Congress came under sniper fire and
U.S.Marines killed three Somalis in
a shoot-out and dozens of Somalis
were wounded in clan fighting.
It was some of the> heaviest clan
warfare in Mogadishu since Marines
landed a month ago to secure food
distribution routes to the sick and
starving across Somalia.
Snipers took aim at U.S. forces in
the capital in more than half a dozen
attacks, including an attempted am-
bush in the dark outside the walls of
the former U.S. Embassy compound,
now the Marines' headquarters.
Alerted by a spotter on a tall
building, the Marines fired first,
killing three Somalis. No Americans
Rival clans battled with auto-
matic weapons for six hours yester-
day morning along the so-called
Green Line separating the forces of
Gen. Mohamed Farrah Aidid from
those of Ali Mahdi Mohamed, the
two main warlords in Mogadishu.
The fighting occurred in a no
man's land between the embassy
compound and a soccer stadium be-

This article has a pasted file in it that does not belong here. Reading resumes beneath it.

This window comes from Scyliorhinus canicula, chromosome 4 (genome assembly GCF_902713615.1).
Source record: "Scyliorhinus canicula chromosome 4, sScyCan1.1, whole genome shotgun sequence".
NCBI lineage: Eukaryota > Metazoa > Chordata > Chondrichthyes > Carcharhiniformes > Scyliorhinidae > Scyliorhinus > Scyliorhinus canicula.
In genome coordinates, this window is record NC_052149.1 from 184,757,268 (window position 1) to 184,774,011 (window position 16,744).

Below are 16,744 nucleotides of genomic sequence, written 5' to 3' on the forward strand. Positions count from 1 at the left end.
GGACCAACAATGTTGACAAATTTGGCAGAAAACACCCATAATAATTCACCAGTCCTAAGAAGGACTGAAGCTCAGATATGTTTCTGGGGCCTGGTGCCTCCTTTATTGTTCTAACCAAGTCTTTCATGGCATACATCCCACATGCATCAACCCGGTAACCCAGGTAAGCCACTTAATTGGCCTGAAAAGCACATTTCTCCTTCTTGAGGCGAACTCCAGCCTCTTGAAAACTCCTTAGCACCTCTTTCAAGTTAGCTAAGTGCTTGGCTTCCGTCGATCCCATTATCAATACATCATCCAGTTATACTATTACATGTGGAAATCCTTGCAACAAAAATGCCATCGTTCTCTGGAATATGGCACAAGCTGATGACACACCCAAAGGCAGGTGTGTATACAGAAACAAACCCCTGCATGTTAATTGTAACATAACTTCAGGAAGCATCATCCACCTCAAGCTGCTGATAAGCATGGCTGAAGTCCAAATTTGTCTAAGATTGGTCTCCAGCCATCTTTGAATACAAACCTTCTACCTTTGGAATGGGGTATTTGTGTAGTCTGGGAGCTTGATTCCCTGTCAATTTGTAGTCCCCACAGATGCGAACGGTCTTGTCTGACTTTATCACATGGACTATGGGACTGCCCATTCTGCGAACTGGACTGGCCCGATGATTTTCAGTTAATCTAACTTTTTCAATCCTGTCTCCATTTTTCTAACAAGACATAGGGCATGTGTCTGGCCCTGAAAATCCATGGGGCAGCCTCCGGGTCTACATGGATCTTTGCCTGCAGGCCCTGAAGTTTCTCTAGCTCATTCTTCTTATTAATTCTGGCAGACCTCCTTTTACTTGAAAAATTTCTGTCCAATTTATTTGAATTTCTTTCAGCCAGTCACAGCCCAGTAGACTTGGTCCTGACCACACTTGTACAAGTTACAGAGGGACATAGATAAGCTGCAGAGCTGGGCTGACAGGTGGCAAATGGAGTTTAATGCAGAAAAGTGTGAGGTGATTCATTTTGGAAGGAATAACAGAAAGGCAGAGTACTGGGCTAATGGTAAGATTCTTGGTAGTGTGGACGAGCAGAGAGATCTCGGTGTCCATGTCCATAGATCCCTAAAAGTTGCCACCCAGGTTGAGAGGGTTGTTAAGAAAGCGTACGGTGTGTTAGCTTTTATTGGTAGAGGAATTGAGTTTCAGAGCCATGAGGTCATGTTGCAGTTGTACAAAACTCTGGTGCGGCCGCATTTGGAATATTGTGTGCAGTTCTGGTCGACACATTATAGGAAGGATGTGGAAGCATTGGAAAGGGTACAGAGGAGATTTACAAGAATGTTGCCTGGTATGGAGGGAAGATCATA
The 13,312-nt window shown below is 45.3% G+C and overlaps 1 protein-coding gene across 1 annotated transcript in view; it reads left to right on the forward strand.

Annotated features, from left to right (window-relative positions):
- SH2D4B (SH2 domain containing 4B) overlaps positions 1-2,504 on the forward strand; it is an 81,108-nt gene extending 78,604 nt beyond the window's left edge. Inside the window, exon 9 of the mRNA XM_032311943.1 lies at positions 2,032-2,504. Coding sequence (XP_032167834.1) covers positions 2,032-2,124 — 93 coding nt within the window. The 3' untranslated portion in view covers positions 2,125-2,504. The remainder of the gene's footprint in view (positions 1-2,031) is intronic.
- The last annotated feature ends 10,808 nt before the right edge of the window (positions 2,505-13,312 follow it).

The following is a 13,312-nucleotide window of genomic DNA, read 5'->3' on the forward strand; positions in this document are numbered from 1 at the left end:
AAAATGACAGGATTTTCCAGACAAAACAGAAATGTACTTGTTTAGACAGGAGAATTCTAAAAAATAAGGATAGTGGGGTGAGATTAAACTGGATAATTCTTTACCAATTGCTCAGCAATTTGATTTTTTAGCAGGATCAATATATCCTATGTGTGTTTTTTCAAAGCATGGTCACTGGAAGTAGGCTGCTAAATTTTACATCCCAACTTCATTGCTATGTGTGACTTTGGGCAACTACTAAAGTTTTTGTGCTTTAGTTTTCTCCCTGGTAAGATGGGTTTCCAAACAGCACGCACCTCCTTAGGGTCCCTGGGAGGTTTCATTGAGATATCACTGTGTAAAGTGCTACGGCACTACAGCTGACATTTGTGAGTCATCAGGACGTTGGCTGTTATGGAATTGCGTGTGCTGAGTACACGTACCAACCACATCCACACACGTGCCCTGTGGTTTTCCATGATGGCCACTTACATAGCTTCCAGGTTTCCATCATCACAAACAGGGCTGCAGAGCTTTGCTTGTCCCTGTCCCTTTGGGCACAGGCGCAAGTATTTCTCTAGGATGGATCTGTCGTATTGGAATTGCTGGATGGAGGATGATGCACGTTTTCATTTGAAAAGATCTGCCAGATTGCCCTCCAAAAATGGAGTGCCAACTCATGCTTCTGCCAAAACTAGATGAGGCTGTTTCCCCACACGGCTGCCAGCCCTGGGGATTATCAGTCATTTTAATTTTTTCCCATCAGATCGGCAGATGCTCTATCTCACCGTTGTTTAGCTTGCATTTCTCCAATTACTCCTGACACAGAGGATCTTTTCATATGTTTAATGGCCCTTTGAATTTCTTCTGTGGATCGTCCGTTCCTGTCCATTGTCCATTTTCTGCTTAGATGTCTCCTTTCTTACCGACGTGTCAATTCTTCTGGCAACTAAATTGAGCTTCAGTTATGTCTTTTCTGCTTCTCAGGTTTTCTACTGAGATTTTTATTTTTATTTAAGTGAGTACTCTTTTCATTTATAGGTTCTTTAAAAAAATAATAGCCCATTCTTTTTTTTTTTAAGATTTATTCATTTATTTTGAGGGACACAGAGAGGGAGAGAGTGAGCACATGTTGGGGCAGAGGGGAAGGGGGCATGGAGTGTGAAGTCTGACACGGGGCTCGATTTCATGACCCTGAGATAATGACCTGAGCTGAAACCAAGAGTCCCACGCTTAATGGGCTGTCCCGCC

ing used by Marines as a jumping-
off point for patrols in the more
unruly northern sector of the city.
Marine spokesperson Col. Fred
Peck said U.S. forces took no steps
American doctors of the
International Medical Corps at
Digfer Hospital said they treated
several dozen Somalis for bullet
wounds. Rumors swept the capital
that dozens had died, but that could
not be confirmed.
On a one-day visit to Somalia,
seven members of the U.S. Congress
inspected relief projects in Baidoa, a
town in the so-called "famine trian-
gle" in the country's interior. As the
Congress members returned to the
Mogadishu soccer stadium late in
the day, snipers fired a few rounds in
Marines hustled the legislators,
clad in camouflage fatigues, into
rooms beneath the stadium. They left
the area in an armored personnel
Rep. John Murtha (D-Pa.) chair
of the House defense appropriations
subcommittee, told reporters he'd
like to see the U.N. take a greater
role in Somalia so U.S. forces could
leave sooner. Murtha has expressed
concern that the U.S. could have
been mired in Somalia.
Famine, fighting and disease
have killed some 350,000 Somalis in
the past year and an estimated 2 mil-
lion more are threatened. The coun-
try sank into chaos after dictator
Mohamed Siad Barre was ousted
two years ago and governmental
structures gradually collapsed.